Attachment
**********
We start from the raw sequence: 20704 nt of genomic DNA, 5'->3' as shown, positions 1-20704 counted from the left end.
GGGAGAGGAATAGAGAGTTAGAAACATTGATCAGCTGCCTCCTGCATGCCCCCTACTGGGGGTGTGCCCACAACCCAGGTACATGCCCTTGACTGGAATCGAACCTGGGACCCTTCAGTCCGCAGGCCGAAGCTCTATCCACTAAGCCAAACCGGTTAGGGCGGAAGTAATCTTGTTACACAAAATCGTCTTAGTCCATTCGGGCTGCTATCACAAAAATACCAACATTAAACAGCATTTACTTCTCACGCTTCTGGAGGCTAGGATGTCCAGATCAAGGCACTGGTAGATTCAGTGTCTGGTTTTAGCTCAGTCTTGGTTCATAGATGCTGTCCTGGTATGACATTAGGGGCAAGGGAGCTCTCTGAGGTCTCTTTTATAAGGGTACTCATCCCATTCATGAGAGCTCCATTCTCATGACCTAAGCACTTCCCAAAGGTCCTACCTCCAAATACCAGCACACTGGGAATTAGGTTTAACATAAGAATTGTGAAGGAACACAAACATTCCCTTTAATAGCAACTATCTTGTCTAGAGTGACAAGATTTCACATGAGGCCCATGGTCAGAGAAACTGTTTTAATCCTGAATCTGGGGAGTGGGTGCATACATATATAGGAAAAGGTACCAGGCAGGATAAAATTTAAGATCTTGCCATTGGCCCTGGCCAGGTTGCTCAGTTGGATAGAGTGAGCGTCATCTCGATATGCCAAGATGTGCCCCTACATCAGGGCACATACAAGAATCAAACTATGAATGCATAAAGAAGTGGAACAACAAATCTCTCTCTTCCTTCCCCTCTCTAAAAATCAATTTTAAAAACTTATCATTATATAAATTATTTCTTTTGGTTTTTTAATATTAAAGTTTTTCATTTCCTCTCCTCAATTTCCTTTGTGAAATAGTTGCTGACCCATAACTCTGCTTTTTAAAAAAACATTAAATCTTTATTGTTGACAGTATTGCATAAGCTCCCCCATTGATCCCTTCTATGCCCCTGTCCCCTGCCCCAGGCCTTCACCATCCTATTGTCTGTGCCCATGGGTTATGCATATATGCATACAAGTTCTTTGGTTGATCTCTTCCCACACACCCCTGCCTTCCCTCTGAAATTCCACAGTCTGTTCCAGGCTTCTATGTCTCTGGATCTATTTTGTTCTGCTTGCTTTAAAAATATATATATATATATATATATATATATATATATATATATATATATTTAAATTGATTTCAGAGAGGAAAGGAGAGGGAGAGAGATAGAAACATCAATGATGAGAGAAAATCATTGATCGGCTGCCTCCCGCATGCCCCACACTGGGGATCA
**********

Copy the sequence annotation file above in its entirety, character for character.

We start from the raw sequence: 20704 nt of genomic DNA, 5'->3' as shown, positions 1-20704 counted from the left end.
GGGAGAGGAATAGAGAGTTAGAAACATTGATCAGCTGCCTCCTGCATGCCCCCTACTGGGGGTGTGCCCACAACCCAGGTACATGCCCTTGACTGGAATCGAACCTGGGACCCTTCAGTCCGCAGGCCGAAGCTCTATCCACTAAGCCAAACCGGTTAGGGCGGAAGTAATCTTGTTACACAAAATCGTCTTAGTCCATTCGGGCTGCTATCACAAAAATACCAACATTAAACAGCATTTACTTCTCACGCTTCTGGAGGCTAGGATGTCCAGATCAAGGCACTGGTAGATTCAGTGTCTGGTTTTAGCTCAGTCTTGGTTCATAGATGCTGTCCTGGTATGACATTAGGGGCAAGGGAGCTCTCTGAGGTCTCTTTTATAAGGGTACTCATCCCATTCATGAGAGCTCCATTCTCATGACCTAAGCACTTCCCAAAGGTCCTACCTCCAAATACCAGCACACTGGGAATTAGGTTTAACATAAGAATTGTGAAGGAACACAAACATTCCCTTTAATAGCAACTATCTTGTCTAGAGTGACAAGATTTCACATGAGGCCCATGGTCAGAGAAACTGTTTTAATCCTGAATCTGGGGAGTGGGTGCATACATATATAGGAAAAGGTACCAGGCAGGATAAAATTTAAGATCTTGCCATTGGCCCTGGCCAGGTTGCTCAGTTGGATAGAGTGAGCGTCATCTCGATATGCCAAGATGTGCCCCTACATCAGGGCACATACAAGAATCAAACTATGAATGCATAAAGAAGTGGAACAACAAATCTCTCTCTTCCTTCCCCTCTCTAAAAATCAATTTTAAAAACTTATCATTATATAAATTATTTCTTTTGGTTTTTTAATATTAAAGTTTTTCATTTCCTCTCCTCAATTTCCTTTGTGAAATAGTTGCTGACCCATAACTCTGCTTTTTAAAAAAACATTAAATCTTTATTGTTGACAGTATTGCATAAGCTCCCCCATTGATCCCTTCTATGCCCCTGTCCCCTGCCCCAGGCCTTCACCATCCTATTGTCTGTGCCCATGGGTTATGCATATATGCATACAAGTTCTTTGGTTGATCTCTTCCCACACACCCCTGCCTTCCCTCTGAAATTCCACAGTCTGTTCCAGGCTTCTATGTCTCTGGATCTATTTTGTTCTGCTTGCTTTAAAAATATATATATATATATATATATATATATATATATATATATATATATTTAAATTGATTTCAGAGAGGAAAGGAGAGGGAGAGAGATAGAAACATCAATGATGAGAGAAAATCATTGATCGGCTGCCTCCCGCATGCCCCACACTGGGGATCA